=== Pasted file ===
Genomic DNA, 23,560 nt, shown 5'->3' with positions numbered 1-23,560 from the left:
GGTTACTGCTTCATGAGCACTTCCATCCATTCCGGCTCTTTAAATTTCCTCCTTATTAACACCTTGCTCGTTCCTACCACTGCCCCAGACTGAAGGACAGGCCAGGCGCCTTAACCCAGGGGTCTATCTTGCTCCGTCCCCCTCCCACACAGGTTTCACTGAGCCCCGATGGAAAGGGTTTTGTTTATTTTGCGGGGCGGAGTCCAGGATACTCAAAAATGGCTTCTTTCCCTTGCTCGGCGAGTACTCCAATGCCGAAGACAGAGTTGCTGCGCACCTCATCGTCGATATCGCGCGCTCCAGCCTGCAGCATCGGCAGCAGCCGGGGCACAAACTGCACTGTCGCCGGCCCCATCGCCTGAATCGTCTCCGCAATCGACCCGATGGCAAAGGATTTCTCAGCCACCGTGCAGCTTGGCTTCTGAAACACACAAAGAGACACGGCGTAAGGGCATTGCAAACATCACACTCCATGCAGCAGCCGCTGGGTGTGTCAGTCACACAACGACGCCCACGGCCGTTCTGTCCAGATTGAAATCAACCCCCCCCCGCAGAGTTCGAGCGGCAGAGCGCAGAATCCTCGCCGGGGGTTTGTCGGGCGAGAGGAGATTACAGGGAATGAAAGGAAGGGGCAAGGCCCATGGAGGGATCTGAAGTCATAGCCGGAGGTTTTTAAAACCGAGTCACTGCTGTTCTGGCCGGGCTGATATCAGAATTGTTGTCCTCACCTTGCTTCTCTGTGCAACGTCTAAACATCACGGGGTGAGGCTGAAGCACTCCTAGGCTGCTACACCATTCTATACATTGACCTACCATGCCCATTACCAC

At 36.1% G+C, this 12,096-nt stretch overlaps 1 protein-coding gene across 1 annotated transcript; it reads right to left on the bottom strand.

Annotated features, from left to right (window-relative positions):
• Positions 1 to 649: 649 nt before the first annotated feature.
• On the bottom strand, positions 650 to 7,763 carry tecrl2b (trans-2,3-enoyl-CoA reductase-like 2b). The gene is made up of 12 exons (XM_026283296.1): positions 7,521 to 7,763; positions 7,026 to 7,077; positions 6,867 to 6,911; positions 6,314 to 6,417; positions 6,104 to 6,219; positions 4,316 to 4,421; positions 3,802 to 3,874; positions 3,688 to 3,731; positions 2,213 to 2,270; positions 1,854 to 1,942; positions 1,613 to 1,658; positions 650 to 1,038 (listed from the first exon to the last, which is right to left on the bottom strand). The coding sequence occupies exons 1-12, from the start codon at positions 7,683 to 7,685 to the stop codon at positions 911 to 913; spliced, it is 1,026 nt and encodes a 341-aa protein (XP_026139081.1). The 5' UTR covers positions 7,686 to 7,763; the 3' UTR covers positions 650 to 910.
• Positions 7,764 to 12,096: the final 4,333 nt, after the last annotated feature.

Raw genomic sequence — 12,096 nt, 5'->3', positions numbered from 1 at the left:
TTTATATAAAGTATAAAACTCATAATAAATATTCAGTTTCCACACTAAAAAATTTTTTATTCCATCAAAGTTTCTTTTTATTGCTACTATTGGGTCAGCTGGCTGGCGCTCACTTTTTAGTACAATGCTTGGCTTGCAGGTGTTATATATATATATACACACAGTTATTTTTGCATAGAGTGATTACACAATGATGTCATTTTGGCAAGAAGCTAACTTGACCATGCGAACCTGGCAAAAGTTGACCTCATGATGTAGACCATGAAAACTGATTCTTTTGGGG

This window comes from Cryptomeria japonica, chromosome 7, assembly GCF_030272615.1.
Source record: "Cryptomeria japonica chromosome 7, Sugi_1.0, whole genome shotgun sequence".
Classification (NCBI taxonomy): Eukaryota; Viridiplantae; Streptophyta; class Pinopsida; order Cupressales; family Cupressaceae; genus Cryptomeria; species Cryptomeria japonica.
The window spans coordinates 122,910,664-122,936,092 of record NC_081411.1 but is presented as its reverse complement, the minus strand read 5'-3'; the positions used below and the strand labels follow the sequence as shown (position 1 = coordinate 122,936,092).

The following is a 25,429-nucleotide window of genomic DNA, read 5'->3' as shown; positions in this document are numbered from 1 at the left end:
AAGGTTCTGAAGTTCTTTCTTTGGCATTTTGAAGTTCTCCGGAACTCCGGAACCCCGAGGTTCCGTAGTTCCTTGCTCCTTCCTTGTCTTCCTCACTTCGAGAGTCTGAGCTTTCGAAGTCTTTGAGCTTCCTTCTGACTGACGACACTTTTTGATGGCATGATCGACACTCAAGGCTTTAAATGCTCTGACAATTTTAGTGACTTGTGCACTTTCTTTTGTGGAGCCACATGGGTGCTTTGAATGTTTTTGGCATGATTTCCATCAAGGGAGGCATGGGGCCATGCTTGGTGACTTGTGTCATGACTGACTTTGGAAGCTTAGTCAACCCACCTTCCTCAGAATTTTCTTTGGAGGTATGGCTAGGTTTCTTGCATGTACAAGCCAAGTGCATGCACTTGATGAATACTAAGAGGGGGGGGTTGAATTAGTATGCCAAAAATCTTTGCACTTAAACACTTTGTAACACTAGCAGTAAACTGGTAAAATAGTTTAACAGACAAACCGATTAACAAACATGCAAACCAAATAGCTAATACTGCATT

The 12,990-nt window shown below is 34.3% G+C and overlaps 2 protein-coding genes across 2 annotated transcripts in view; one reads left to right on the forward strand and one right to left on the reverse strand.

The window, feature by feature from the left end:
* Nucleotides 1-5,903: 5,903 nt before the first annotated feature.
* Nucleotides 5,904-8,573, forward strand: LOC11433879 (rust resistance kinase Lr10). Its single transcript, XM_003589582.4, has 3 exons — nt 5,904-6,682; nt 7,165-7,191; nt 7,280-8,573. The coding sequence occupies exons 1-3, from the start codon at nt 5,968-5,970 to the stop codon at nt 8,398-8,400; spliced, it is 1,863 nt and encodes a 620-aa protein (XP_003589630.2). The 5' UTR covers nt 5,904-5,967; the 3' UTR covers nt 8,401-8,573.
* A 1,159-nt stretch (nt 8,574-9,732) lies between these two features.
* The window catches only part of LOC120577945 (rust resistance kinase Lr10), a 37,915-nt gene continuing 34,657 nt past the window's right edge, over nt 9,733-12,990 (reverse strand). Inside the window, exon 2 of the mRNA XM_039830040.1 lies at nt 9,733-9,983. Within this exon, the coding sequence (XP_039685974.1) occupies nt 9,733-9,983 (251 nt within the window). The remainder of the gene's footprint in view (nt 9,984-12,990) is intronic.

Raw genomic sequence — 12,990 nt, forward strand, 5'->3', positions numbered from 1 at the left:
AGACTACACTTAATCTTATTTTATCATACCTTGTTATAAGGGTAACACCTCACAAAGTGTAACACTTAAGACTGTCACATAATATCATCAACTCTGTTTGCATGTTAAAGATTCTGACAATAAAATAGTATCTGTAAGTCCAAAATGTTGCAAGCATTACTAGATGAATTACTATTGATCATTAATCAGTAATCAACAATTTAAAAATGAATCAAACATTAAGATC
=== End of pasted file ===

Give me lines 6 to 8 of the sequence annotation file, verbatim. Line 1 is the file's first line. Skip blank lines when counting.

• On the bottom strand, positions 650 to 7,763 carry tecrl2b (trans-2,3-enoyl-CoA reductase-like 2b). The gene is made up of 12 exons (XM_026283296.1): positions 7,521 to 7,763; positions 7,026 to 7,077; positions 6,867 to 6,911; positions 6,314 to 6,417; positions 6,104 to 6,219; positions 4,316 to 4,421; positions 3,802 to 3,874; positions 3,688 to 3,731; positions 2,213 to 2,270; positions 1,854 to 1,942; positions 1,613 to 1,658; positions 650 to 1,038 (listed from the first exon to the last, which is right to left on the bottom strand). The coding sequence occupies exons 1-12, from the start codon at positions 7,683 to 7,685 to the stop codon at positions 911 to 913; spliced, it is 1,026 nt and encodes a 341-aa protein (XP_026139081.1). The 5' UTR covers positions 7,686 to 7,763; the 3' UTR covers positions 650 to 910.
• Positions 7,764 to 12,096: the final 4,333 nt, after the last annotated feature.

Raw genomic sequence — 12,096 nt, 5'->3', positions numbered from 1 at the left: